Hope remains in the fight for a right to die

Paul Lamb outside at the High Court in London
Paul Lamb outside at the High Court in London
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A MAN paralysed in a road accident has lost his right-to-die legal fight in the UK’s highest court - but was adamant hope for change remained after the judges urged Parliament to now act.

Supreme Court justices ruled against Paul Lamb, 58, from Leeds, by a seven-two majority following a hearing in London yesterday.

The 58-year-old, who was left quadriplegic following a crash in 1990, had taken his case to the Supreme Court after losing a Court of Appeal hearing over the issue.

He was in court in London yesterday with Jane Nicklinson, whose late husband Tony began the case. Mr Nicklinson had locked-in syndrome and lost the first round of his battle in the High Court in 2012. Shortly afterwards he began refusing food and died a week later.

At the Supreme Court hearing, nine justices had been asked to decide whether a prohibition on assisted suicide - outlined in the 1961 Suicide Act - was compatible with the right to respect for private and family life enshrined in the European Convention on Human Rights.

Five of the nine justices concluded that the court had the “constitutional authority” to declare that a general prohibition on assisted suicide was incompatible with the human right to private and family life. Two of those five said they would have made such a declaration.

Mr Lamb and Mrs Nicklinson said those conclusions were a “positive” step in the fight for change. Mr Lamb said: “I am very proud of myself. I know it is going to change.”

Mrs Nicklinson added: “I am disappointed that we lost. But it is a very positive step. Parliament will have to discuss this. I think Tony would be very pleased at how far we have come.”

Their solicitor, Saimo Chahal, added: “Whilst this is not exactly the result we were hoping for, and it does not provide an immediate remedy, it is nonetheless very welcome as we have succeeded in showing that the issue, despite the controversy surrounding it, is one that the courts can adjudicate on and indeed must, if Parliament does not take action soon to consider the plight of people like Paul.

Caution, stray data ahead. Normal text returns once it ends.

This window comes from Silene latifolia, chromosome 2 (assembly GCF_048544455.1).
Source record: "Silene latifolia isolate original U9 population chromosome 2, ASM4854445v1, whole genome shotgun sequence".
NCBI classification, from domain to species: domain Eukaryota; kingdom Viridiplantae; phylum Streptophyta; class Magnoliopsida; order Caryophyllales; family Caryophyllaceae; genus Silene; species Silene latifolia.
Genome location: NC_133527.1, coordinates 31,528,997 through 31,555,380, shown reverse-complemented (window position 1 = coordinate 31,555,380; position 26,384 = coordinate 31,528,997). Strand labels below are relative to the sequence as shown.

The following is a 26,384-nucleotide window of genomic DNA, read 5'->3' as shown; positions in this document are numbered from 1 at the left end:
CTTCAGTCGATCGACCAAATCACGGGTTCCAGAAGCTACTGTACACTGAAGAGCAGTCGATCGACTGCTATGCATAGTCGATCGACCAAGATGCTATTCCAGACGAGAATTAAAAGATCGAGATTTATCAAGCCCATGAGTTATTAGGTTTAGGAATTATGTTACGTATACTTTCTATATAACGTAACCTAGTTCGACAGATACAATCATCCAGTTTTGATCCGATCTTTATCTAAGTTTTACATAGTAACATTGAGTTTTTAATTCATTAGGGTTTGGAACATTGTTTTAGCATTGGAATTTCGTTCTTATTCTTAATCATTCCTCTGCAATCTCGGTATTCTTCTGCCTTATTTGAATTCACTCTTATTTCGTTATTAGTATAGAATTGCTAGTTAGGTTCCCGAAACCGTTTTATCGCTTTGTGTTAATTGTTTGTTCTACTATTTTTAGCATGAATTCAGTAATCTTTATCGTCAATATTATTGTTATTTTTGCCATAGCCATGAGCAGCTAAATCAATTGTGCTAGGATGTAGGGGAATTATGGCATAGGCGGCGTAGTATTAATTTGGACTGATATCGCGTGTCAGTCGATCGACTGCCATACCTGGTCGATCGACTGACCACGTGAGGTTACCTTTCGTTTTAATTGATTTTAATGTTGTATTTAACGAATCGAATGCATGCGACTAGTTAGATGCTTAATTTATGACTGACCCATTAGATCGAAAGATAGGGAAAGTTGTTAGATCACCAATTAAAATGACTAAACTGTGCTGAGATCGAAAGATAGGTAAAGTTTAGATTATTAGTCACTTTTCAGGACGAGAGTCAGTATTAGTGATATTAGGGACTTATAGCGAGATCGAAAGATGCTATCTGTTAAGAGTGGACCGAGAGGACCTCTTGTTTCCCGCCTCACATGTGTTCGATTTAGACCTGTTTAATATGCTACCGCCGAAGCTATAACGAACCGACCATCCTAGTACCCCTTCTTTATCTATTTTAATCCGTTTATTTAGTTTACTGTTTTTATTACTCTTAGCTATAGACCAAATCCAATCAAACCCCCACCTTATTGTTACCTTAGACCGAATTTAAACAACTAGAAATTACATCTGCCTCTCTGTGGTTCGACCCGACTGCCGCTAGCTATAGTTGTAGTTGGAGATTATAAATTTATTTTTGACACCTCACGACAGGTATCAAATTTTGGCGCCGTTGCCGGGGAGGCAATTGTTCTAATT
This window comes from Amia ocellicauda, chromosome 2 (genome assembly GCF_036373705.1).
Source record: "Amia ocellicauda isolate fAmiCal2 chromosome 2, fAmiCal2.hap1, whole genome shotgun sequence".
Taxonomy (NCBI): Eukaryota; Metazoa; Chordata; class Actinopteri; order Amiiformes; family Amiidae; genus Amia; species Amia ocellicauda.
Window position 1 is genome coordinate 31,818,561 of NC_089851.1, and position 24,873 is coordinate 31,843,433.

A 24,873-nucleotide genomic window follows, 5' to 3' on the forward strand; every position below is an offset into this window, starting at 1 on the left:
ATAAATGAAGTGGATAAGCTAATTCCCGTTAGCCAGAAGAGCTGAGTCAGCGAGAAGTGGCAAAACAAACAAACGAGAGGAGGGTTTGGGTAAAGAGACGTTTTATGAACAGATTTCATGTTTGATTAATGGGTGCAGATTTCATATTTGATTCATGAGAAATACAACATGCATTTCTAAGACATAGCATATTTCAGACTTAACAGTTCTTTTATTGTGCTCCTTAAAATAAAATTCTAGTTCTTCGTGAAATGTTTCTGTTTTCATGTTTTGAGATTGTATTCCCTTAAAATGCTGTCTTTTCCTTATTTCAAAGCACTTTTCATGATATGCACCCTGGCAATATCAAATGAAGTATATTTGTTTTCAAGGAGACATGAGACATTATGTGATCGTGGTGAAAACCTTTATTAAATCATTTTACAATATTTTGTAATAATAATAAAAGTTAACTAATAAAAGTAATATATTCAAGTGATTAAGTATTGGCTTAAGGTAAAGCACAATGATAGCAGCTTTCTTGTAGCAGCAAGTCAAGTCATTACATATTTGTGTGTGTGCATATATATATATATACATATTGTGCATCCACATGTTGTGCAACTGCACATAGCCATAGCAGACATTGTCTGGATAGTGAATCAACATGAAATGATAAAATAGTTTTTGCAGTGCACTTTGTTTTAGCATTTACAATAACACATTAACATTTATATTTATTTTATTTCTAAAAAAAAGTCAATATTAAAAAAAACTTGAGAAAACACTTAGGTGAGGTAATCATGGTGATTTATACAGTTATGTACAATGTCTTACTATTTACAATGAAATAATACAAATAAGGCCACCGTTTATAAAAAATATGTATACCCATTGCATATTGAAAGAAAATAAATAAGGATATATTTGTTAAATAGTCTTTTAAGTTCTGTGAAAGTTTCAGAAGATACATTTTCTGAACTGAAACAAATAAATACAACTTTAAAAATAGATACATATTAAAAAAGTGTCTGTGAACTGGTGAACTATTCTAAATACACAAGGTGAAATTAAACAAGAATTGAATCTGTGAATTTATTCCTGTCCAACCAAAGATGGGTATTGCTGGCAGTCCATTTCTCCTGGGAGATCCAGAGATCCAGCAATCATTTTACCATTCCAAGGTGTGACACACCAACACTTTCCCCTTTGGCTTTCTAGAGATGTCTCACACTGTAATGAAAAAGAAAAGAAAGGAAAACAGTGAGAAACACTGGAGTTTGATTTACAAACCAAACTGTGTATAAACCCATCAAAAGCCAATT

“Jane and Paul can be very proud of the fact that they have made legal history in establishing what the courts should do when fundamental human rights are engaged, no matter how sensitive and difficult the moral and legal arguments are.”

A change in the law on assisted dying is currently being explored through Lord Falconer’s Assisted Dying Bill, which receives its second reading in the House of Lords on July 18.

If passed, the bill would allow terminally ill adults to be given assistance to end their lives.

Commenting in the ruling, Lady Hale, deputy president of the Supreme Court, said some severely disabled people should be allowed help if they want to commit suicide.

She said it would not be beyond the wit of law makers to devise a process which identified the “few” who should be allowed to have assistance.

Lady Hale said the problem was ensuring that “vulnerable” people were not put under “undue pressures” to end their lives. But she said that problem was not sufficient to justify a “universal ban” on assisting suicide.

Disability rights campaigner Baroness Tanni Grey-Thompson, who lives in Redcar, had called for the law on assisted suicide to remain unchanged ahead of the Supreme Court ruling.

She said the law offered “very powerful judicial discretion” while preventing people from being coerced into taking their own lives.